The science behind the world's tastiest chocolate
While love for chocolate is simple to understand, the science behind creating this tasty substance is much more complex. Physicist Naveen Sinha joined Rick and Michael Mast, owners of Mast Brothers Chocolate, for "Taste The Physics Of Chocolate," a program of the 2014 World Science Festival.
The creation of chocolate starts with cocoa beans, which are fermented, dried, and then roasted. Mast Brothers roasts their beans in convection ovens for 15-20 minutes at 300 degrees Fahrenheit. They have a delicate approach to roasting, preferring to enhance rather than manipulate the bean's flavor. "It's our duty to celebrate the unique flavors and personalities of each bean," Rick Mast said.
To convey how powerful the roasting stage is, the presenters passed out nibs, or pieces of the cocoa bean, at three different stages in the roasting process: raw, roasted, and over-roasted. People were clearly surprised by the taste of the raw nibs, which attendees described as bitter and vegetable-like. The reason for this taste was that "raw beans have a much higher acidity level so it's a more botanic flavor," Mast said. "Roasting brings out other flavors to balance out the acidity." The bean's sugar and protein molecules gain energy in the higher temperature, and that increased activity leads to new atoms coming together and new molecules being formed. To illustrate this principle, Sinha appeared with a tray with large molecular blocks. As he shook the tray to simulate the addition of heat, the blocks bounced, shifted, and reconnected with new blocks.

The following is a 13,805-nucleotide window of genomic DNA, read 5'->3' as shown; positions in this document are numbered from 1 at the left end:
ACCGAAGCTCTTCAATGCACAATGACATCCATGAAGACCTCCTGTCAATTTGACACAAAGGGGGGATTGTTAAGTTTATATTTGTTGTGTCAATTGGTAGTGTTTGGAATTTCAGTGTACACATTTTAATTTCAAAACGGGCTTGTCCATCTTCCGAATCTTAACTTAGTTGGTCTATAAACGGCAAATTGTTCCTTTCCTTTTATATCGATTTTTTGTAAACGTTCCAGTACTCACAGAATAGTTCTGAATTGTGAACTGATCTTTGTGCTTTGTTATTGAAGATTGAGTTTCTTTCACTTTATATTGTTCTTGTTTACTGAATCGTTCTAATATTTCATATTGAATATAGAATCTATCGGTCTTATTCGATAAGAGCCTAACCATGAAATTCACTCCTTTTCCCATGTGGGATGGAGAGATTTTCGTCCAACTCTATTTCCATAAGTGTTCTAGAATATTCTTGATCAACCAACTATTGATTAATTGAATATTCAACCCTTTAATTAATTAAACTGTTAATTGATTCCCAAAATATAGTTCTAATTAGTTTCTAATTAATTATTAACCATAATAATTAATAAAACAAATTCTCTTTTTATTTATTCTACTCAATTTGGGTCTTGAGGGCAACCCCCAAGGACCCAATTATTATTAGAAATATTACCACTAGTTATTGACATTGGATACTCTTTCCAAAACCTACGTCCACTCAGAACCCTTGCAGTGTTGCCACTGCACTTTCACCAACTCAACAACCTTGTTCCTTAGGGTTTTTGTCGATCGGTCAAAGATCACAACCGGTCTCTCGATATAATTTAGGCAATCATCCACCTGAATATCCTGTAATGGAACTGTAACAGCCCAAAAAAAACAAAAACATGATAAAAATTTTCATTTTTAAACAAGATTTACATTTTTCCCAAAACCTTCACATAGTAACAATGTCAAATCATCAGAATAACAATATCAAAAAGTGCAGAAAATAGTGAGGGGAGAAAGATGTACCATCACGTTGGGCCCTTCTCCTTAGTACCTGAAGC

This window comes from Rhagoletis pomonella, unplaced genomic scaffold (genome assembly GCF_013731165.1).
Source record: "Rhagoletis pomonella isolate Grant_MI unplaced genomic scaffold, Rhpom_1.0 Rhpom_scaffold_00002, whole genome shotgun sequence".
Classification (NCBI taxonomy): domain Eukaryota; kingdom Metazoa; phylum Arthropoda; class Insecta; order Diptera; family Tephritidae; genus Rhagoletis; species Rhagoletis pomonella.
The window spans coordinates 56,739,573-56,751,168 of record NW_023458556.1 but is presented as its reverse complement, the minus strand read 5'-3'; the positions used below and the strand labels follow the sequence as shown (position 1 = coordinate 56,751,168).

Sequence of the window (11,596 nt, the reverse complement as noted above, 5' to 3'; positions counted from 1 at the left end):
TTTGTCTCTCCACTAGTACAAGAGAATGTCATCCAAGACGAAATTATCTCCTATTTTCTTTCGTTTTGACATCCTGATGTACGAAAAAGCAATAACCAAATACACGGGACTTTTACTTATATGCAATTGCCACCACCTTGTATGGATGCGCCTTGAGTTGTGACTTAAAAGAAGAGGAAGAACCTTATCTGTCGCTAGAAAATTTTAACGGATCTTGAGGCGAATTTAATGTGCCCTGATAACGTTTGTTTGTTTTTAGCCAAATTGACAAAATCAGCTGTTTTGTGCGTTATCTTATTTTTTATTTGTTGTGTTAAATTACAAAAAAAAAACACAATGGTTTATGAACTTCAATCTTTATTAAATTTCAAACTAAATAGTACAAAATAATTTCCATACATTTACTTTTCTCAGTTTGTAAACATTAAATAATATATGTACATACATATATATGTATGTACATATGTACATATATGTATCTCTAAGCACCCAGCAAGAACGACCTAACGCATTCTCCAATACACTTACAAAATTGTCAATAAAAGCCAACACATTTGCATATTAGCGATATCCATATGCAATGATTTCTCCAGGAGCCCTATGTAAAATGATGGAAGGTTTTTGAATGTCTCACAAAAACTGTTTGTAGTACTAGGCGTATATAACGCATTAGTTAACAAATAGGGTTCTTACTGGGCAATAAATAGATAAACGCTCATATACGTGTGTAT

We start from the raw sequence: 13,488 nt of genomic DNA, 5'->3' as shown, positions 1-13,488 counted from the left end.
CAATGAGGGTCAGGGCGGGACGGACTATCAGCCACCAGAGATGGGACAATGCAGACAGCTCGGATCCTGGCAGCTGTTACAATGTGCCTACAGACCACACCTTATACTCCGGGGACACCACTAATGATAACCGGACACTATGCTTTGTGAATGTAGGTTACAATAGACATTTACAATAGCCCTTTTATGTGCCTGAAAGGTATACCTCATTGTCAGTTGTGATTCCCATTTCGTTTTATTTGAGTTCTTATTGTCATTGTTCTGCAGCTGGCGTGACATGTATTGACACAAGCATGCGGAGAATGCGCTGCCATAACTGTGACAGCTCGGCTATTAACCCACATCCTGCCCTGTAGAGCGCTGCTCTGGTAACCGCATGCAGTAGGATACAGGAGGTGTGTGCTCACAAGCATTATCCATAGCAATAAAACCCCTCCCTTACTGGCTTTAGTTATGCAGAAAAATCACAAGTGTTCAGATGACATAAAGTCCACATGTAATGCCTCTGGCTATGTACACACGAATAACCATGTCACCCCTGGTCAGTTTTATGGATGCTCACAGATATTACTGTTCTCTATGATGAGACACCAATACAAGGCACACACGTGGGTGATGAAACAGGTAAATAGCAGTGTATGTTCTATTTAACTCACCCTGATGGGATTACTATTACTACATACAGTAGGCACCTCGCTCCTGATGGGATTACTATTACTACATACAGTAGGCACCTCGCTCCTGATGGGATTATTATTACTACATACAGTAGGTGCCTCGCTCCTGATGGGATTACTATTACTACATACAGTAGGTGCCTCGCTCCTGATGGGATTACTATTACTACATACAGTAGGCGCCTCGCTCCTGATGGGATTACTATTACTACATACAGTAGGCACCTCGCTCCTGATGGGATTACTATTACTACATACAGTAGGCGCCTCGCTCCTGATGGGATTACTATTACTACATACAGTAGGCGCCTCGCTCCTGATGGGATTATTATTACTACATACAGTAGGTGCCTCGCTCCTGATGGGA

The next step in the process is called winnowing, and it involves separating the bean's shell from the nibs. Mast described an ancient winnowing practice, where you throw the beans up into the air; the wind blows away the light shells, and the nibs fall to the ground. When the Mast Brothers first started out in the chocolatier business, they performed a slight variation of this method, using a hair dryer to blow the shells of cocoa beans off their roof and down into the streets of New York. The pair has since gotten more sophisticated; they've created their own winnowing machine that uses a vacuum to separate the lighter shells and heavier nibs into distinct containers.
After being winnowed, the nibs are mixed with cane sugar in large grinders for two to three days, which the audience got to see firsthand as they donned hairnets and went downstairs where the rest of the chocolate making took place. This grinding process pulverizes the ingredients until they're so small, your tongue can no longer distinguish individual particles. For that to happen, the particles have to be just a miniscule 20 microns across (for comparison, the width of a strand of hair is 50 microns). The grind "is still acidic until all the sugar crystals have slowly emulsified with the cocoa butter so it tastes like one thing," Mast said. "Particle size is one of the parts of the chocolate experience."
Then come the finishing touches. The Mast Brothers set the chocolate in butcher paper and let it age for around 30 days. This is when "flavors really start expanding and balancing," Mast said. Another step is tempering, where chocolate goes from its naturally bumpy texture to the smooth surface we are used to as consumers. The Mast Brothers then offered tastings of dark chocolates to the audience; their intuitive understanding of chocolate physics throughout the production process shines through in their rich, decadent chocolate.
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